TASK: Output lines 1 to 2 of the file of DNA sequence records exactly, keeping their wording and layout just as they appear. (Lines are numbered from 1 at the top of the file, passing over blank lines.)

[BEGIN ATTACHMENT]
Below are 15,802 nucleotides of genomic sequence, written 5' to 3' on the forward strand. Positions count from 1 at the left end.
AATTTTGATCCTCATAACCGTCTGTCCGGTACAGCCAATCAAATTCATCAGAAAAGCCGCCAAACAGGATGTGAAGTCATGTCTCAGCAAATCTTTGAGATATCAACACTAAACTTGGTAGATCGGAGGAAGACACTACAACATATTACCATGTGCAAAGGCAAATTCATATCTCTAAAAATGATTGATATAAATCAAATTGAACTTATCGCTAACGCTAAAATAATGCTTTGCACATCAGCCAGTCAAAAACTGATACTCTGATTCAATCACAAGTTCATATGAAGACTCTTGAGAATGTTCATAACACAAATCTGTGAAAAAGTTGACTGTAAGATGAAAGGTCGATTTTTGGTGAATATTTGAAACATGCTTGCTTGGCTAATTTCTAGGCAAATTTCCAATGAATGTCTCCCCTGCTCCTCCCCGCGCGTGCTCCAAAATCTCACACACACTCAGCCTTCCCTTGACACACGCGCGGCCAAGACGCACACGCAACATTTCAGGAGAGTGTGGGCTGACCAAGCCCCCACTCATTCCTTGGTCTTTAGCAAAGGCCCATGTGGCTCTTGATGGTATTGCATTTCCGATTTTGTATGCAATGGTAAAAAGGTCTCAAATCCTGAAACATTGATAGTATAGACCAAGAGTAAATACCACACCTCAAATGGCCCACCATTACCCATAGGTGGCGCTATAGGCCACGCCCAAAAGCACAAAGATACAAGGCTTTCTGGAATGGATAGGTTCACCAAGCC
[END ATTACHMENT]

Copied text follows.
Below are 15,802 nucleotides of genomic sequence, written 5' to 3' on the forward strand. Positions count from 1 at the left end.
AATTTTGATCCTCATAACCGTCTGTCCGGTACAGCCAATCAAATTCATCAGAAAAGCCGCCAAACAGGATGTGAAGTCATGTCTCAGCAAATCTTTGAGATATCAACACTAAACTTGGTAGATCGGAGGAAGACACTACAACATATTACCATGTGCAAAGGCAAATTCATATCTCTAAAAATGATTGATATAAATCAAATTGAACTTATCGCTAACGCTAAAATAATGCTTTGCACATCAGCCAGTCAAAAACTGATACTCTGATTCAATCACAAGTTCATATGAAGACTCTTGAGAATGTTCATAACACAAATCTGTGAAAAAGTTGACTGTAAGATGAAAGGTCGATTTTTGGTGAATATTTGAAACATGCTTGCTTGGCTAATTTCTAGGCAAATTTCCAATGAATGTCTCCCCTGCTCCTCCCCGCGCGTGCTCCAAAATCTCACACACACTCAGCCTTCCCTTGACACACGCGCGGCCAAGACGCACACGCAACATTTCAGGAGAGTGTGGGCTGACCAAGCCCCCACTCATTCCTTGGTCTTTAGCAAAGGCCCATGTGGCTCTTGATGGTATTGCATTTCCGATTTTGTATGCAATGGTAAAAAGGTCTCAAATCCTGAAACATTGATAGTATAGACCAAGAGTAAATACCACACCTCAAATGGCCCACCATTACCCATAGGTGGCGCTATAGGCCACGCCCAAAAGCACAAAGATACAAGGCTTTCTGGAATGGATAGGTTCACCAAGCC